They took turns cutting the net until forward Wardell Chambers stoodwith the frayed prize hanging from his neck.
The Anne Arundel Community College men's basketball team had just completed an undefeated home season, running its record in the cozy Arnold gymnasium to 12-0 with a 128-94 romp over Montgomery-Takoma Park Saturday afternoon.
They were ready for a brief, exuberant victory celebration.
But with two road games remaining, not to mention the Region XX Tournament, Pioneers coach Mark Amatucci wouldn't share in the revelry. He didn't even stay for the shearing of the last strand of twine.
Instead, Amatucci walked across the floor and into his tiny office in thefar corner of the gym.
"We've had a lot of nice accomplishments as the year's gone on, and this is another one, being undefeated at home," he said. "The next goal is to win one more game, and then we'll worry about the next obstacle, which would be the region tournament."
Anne Arundel, winner of 12 straight, closes the regular season with visits to Montgomery-Germantown Feb. 13 and Frederick Community College Feb. 18. A victory over either would clinch a first-place finish in the Maryland JuCo Conference.
Until then, Amatucci will keep his emotions in check. But as Chambers explained, achieving perfection at home -- and the strong desire to avenge last month's 22-point loss to Takoma Park -- were cause for celebration.
"Everybody was fired up," he said. "We wanted to go undefeated at home, especially because we lost to these guys before. This was the first time I've ever beaten them in my two years here, so that was especially nice."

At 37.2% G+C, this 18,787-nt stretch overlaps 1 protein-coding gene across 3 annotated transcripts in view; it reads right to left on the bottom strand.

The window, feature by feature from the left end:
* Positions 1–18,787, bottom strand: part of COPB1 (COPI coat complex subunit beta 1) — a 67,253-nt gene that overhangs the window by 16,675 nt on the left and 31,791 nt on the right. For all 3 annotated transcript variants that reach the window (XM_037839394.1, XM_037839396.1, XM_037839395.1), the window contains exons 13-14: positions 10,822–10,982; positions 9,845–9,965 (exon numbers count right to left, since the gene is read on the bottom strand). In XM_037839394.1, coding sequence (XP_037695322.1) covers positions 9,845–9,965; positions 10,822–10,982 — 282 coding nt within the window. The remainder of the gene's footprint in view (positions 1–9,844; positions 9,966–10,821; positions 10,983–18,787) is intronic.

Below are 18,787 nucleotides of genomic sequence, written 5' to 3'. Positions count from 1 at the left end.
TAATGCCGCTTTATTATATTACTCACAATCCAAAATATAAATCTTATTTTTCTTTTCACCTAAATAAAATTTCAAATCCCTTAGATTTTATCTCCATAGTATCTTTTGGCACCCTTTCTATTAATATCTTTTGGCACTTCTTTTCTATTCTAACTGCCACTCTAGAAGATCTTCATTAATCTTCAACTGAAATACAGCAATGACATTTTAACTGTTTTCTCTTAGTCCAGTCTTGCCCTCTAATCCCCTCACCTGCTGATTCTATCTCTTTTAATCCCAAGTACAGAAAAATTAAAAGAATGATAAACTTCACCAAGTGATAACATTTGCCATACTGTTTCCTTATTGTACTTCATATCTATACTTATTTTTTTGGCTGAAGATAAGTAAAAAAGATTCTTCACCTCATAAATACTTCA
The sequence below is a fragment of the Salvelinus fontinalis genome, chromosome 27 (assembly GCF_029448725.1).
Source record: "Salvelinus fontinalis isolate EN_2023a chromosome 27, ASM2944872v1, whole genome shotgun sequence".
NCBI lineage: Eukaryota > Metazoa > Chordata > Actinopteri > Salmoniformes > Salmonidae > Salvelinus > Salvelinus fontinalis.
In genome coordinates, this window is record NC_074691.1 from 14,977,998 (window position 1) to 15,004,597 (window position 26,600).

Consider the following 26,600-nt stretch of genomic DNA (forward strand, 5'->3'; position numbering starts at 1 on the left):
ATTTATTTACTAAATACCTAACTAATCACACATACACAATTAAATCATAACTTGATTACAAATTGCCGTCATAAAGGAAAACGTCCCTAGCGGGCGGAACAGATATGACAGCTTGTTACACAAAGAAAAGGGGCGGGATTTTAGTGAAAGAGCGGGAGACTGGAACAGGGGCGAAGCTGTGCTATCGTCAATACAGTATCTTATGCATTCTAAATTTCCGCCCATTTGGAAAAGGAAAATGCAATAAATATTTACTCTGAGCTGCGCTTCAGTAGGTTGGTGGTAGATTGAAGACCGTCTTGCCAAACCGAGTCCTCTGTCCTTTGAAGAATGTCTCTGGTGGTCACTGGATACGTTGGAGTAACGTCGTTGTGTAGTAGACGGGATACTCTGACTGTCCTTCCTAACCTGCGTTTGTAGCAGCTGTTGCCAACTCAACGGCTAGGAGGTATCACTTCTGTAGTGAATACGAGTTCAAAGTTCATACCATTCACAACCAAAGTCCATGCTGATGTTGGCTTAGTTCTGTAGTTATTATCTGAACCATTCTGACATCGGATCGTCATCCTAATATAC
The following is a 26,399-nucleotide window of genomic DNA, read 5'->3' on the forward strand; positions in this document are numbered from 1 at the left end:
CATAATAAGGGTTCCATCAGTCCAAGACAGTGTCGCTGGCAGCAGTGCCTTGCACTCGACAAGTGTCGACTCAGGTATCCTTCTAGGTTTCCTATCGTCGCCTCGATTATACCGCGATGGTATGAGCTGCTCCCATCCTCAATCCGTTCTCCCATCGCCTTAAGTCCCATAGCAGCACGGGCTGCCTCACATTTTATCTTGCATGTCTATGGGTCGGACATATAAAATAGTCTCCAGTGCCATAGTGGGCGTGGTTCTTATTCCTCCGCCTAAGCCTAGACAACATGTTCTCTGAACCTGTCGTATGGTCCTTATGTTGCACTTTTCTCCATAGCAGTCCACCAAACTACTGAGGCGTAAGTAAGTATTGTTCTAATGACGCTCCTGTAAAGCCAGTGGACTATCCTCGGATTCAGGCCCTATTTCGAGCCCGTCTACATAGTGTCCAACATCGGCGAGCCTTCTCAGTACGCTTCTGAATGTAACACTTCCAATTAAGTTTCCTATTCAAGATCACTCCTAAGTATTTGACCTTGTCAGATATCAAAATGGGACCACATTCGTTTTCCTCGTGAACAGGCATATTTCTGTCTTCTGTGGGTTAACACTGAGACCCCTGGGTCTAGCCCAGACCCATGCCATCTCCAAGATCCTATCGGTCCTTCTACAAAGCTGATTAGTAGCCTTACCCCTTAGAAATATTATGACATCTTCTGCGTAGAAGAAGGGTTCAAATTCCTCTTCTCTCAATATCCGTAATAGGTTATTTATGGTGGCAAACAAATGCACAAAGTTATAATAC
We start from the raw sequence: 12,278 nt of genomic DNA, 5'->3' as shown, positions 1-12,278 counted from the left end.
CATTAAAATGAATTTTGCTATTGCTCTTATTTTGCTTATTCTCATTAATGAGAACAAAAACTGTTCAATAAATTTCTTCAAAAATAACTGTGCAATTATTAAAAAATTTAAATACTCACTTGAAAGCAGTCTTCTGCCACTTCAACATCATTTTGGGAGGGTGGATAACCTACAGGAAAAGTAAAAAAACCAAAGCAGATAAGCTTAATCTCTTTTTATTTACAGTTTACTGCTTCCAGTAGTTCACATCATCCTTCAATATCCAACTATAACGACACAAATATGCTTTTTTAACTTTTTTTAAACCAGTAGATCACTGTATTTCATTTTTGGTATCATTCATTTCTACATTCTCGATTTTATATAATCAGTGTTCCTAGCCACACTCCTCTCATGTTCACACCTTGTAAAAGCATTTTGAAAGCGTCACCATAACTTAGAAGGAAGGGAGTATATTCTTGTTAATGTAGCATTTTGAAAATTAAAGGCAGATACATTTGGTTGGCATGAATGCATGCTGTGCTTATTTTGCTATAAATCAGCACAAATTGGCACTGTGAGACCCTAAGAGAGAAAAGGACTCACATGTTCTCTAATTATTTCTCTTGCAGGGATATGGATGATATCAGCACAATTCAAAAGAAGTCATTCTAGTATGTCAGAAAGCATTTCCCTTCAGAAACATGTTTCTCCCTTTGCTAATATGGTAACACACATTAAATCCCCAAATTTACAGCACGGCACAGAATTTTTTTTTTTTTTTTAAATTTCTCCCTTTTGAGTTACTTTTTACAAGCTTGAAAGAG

"We corrected our mistakes from what we did last time," said forward James Sharps, who scored 19 points off the bench. "We were prepared for this. We all did our jobs."
Sharps' teammate, guard Ronnie Wade, did his job with fervor, hitting seven three-point shots and finishing with 38 points.
Wade scored 24 points in the first half as Anne Arundel built a 70-42 lead.
"I was looking for revenge because they beat us so bad the first time and I had fouled out 15 minutes into the second half," he said. "This was something I had been waiting for."
Wade was unstoppable through the first 20 minutes, popping in long-range jumpers with uncanny accuracy. And on the rare occasion that a defender disrupted the launching of his jumper, he lowered his head and aggressively drove the lane.
"I felt it in the first half, from the first shot," he said. "During the drills, I wasn't really confident that I was going to come out and score 25 or 26 points in one half. But with the 'up' tempo, the shots were there."
The fast pace didn't suit Takoma Park, which repeatedly walked theball up the floor during its 87-65 win Jan. 9.
"I don't have the guards to play with (Amatucci's) guards," Falcons coach Russ Alexander said. "They shot the ball well. They were unconscious out there."
Or perhaps they were acutely conscious of just how poorly they had played in the first meeting.
"This is the only team all year long that really took us out of our game and frustrated us," Amatucci said.
Chambers (26 points) said, "It was intense, and we executed muchbetter this time. Much better."
And right from the start.
Wade scored 12 points in the first five minutes as Anne Arundel took a 17-6 lead. Takoma Park's Al Welch rallied his team to within three points, 21-18, before Wade struck again with a three-pointer, and Chambers hit from the baseline.
A 15-2 run midway through the half enabled Anne Arundel to pull away, 42-24.
"Right from the start, I think we set the tone of how we wanted to play," Amatucci said.
The Pioneers shot 52.5 percent (52 of 99) from the floor in improving to 23-4 overall and 17-1 in the conference.
Takoma Park (13-8 overall and 12-4 in the conference) was led by Welch, a monstrous presence inside, who finished with 40 points and 24 rebounds.
Afterward, Amatucci said, "You try and stay with what your philosophy was in the beginning of the year. We emphasized that a week and a half ago by saying, 'Look, if you go out and play hard and execute and do what I ask you to do, win or lose, I'm going to be happy.' "
He felt great joy Saturday, but not enough to take hold of the scissors and begin cutting.